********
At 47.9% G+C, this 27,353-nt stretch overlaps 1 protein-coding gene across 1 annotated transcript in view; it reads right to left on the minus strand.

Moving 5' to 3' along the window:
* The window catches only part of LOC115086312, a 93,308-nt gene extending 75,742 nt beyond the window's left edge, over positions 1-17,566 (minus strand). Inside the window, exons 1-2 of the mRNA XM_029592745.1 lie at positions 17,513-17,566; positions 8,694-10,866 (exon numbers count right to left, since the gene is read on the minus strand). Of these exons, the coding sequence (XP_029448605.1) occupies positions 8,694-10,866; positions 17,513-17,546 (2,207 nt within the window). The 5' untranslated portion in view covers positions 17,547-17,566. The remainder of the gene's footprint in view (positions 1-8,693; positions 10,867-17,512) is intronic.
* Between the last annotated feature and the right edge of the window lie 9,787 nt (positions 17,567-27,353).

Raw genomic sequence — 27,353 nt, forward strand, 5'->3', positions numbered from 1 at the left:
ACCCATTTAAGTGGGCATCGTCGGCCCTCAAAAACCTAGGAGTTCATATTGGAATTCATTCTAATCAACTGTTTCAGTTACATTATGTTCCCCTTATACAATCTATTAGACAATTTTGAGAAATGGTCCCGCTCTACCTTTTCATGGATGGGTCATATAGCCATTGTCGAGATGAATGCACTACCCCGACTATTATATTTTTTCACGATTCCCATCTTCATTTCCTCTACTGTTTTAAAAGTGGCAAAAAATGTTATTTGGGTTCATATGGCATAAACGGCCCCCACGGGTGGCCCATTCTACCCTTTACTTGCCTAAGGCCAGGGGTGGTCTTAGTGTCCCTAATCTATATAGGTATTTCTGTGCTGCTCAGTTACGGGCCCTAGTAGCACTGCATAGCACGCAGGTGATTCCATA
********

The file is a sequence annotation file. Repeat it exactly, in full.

At 47.9% G+C, this 27,353-nt stretch overlaps 1 protein-coding gene across 1 annotated transcript in view; it reads right to left on the minus strand.

Moving 5' to 3' along the window:
* The window catches only part of LOC115086312, a 93,308-nt gene extending 75,742 nt beyond the window's left edge, over positions 1-17,566 (minus strand). Inside the window, exons 1-2 of the mRNA XM_029592745.1 lie at positions 17,513-17,566; positions 8,694-10,866 (exon numbers count right to left, since the gene is read on the minus strand). Of these exons, the coding sequence (XP_029448605.1) occupies positions 8,694-10,866; positions 17,513-17,546 (2,207 nt within the window). The 5' untranslated portion in view covers positions 17,547-17,566. The remainder of the gene's footprint in view (positions 1-8,693; positions 10,867-17,512) is intronic.
* Between the last annotated feature and the right edge of the window lie 9,787 nt (positions 17,567-27,353).

Raw genomic sequence — 27,353 nt, forward strand, 5'->3', positions numbered from 1 at the left:
ACCCATTTAAGTGGGCATCGTCGGCCCTCAAAAACCTAGGAGTTCATATTGGAATTCATTCTAATCAACTGTTTCAGTTACATTATGTTCCCCTTATACAATCTATTAGACAATTTTGAGAAATGGTCCCGCTCTACCTTTTCATGGATGGGTCATATAGCCATTGTCGAGATGAATGCACTACCCCGACTATTATATTTTTTCACGATTCCCATCTTCATTTCCTCTACTGTTTTAAAAGTGGCAAAAAATGTTATTTGGGTTCATATGGCATAAACGGCCCCCACGGGTGGCCCATTCTACCCTTTACTTGCCTAAGGCCAGGGGTGGTCTTAGTGTCCCTAATCTATATAGGTATTTCTGTGCTGCTCAGTTACGGGCCCTAGTAGCACTGCATAGCACGCAGGTGATTCCATA